Another move occurred in the winter of 1813 - 1814, when this location was abandoned in favour of the site where the Rossdale Power House [Edmonton Maps Heritage notes that the site of Fort Edmonton is an First Nations burial site] now is situated. The third Forts Edmonton and Augustus became Fort Edmonton after 1821, when the two companies merged under the HBC banner. Following the flood in 1825, Chief Factor John Rowland decided to rebuild further above the flats. In 1830, the fortified trading post was located just below the present-day Provence of Alberta's Legislature Buildings in Edmonton. The last buildings of this fort were demolished in 1915.

With the influx of settlers in the late 1800's, and its historical significance as a "gateway to the north", Edmonton prospered. In 1892 it was officially made a town and in October 1904 it was given the status of a city. Because of its geographically central location and its political influence and connections, in 1906 Edmonton became the capital of the newly created province of Alberta.

The name "Edmonton" is derived from the Ango-Saxon Christian name Ēadhelm and "tun" or "ton", which means "field" of "enclosure".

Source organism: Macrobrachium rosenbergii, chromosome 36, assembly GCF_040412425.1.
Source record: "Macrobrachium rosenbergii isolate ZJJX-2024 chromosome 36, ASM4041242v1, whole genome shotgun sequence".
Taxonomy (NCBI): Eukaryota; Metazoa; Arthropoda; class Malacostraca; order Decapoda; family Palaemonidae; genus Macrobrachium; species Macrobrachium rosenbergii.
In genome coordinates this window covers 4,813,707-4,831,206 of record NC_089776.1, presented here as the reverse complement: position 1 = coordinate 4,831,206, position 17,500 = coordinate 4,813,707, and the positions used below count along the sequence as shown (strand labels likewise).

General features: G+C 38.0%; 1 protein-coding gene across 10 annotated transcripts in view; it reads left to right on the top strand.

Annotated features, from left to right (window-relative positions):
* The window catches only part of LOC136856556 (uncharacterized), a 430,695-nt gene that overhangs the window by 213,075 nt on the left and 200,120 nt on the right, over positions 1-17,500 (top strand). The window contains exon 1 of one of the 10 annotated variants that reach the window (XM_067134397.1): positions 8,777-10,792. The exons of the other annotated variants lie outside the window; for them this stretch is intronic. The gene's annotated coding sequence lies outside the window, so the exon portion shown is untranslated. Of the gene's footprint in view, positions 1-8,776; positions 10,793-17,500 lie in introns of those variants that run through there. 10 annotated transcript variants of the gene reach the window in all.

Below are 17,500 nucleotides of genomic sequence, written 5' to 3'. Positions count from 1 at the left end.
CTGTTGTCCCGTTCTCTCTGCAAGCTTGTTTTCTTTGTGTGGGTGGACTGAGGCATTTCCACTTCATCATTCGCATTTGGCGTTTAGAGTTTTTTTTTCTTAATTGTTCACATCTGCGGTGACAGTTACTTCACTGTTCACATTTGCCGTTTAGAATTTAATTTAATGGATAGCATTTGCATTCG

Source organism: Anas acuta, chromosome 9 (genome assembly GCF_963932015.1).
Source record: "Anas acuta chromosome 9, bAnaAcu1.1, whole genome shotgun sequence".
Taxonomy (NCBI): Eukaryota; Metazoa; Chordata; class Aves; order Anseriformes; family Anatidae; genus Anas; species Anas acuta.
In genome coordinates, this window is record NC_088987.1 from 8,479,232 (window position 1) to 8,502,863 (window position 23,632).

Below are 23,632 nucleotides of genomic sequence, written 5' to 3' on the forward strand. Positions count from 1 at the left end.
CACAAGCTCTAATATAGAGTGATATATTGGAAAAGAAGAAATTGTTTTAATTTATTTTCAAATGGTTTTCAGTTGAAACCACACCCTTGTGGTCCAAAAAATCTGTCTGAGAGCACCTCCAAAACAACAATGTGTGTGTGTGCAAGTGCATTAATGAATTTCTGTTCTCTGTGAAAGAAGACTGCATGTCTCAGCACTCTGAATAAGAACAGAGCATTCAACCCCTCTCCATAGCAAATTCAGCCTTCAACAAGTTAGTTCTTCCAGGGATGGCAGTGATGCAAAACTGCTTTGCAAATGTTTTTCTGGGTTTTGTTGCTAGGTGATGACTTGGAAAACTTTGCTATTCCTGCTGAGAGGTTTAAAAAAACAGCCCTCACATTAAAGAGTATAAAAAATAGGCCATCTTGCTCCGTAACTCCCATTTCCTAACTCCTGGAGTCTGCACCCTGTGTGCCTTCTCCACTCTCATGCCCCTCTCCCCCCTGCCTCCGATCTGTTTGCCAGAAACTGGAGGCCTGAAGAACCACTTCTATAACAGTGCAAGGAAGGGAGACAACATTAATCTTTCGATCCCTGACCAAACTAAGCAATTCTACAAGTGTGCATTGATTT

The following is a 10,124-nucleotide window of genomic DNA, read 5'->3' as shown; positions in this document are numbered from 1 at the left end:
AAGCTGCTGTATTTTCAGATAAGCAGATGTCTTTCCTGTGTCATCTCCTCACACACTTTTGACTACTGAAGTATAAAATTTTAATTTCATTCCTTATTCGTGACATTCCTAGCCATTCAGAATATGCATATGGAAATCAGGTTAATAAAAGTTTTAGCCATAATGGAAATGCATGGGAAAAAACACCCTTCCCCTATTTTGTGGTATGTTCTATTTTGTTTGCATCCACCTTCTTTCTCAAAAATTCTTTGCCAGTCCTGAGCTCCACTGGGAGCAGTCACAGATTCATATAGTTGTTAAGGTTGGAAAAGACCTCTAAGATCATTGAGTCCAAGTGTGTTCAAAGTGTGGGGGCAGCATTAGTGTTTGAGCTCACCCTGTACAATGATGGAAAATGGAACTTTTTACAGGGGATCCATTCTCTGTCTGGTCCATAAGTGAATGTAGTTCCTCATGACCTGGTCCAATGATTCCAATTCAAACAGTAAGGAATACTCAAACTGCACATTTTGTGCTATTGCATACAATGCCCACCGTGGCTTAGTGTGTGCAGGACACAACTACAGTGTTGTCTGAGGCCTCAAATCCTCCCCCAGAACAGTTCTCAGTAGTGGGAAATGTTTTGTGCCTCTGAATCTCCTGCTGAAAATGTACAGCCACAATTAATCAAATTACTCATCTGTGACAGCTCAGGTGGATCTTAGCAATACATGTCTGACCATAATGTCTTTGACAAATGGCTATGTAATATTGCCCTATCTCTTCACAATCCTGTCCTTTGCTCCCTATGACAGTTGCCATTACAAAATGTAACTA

*The Cree Syllabics are ᑭᓯᐢᑳᒋᐊᐧᓂ ᓰᐱ and the transliteration is kisiskâciwani-sîpiy.

Source: On-line Cree Dictionary

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Alex Tayler Road

Place Name: Alex Taylor Road

Feature Type (Year Approved): Road (1958)

Name Origins: Commemorative

Definition: 

English: occupational name from Anglo-Norman French, Middle English taillour ‘tailor’ (Old French tailleor, tailleur).

From: Oxford Dictionary of Family Names in Britain and Ireland

Cultural Affiliation: British

Gender: Male

Naming Edmonton: From Ada to Zoie

A school and a road are named in honour of Alex Taylor (1854-1916), the founder of many of Edmonton's earliest institutions. He was a pioneer newspaperman and businessman who, among many other enterprises, owned the city's first telephone company. Alex Taylor School (built in 1908) is located immediately west of Alex Taylor road.

In 1879 Taylor came west from Ottawa to take the position of telegraph operator at Hay Lakes, more than 30 kilometres east of Fort Edmonton. This was the closest station to the fort at the time. By 1880, Taylor and other local entrepreneurs had extended the line to John Walter's property, located directly across the North Saskatchewan River from the fort. Over this line, he took down news bulletins that went into the Edmonton Bulletin, the city's first newspaper, which Taylor founded with Frank Oliver in 1881.

In 1884 he brought the first telephone to Edmonton and, on November 1, 1887, made the first long distance call, to Battleford, 480 kilometres away. Within a year, there were twelve telephones in Edmonton, all made possible by Taylor's early telephone company later incorporated as The Edmonton District Telephone Company. Taylor was a majority stockholder in the Edmonton Electric Light Company, established in 1891, the post master from 1893 to 1896, and from 1886 to 1909, Taylor was also chairman of the Edmonton School Board.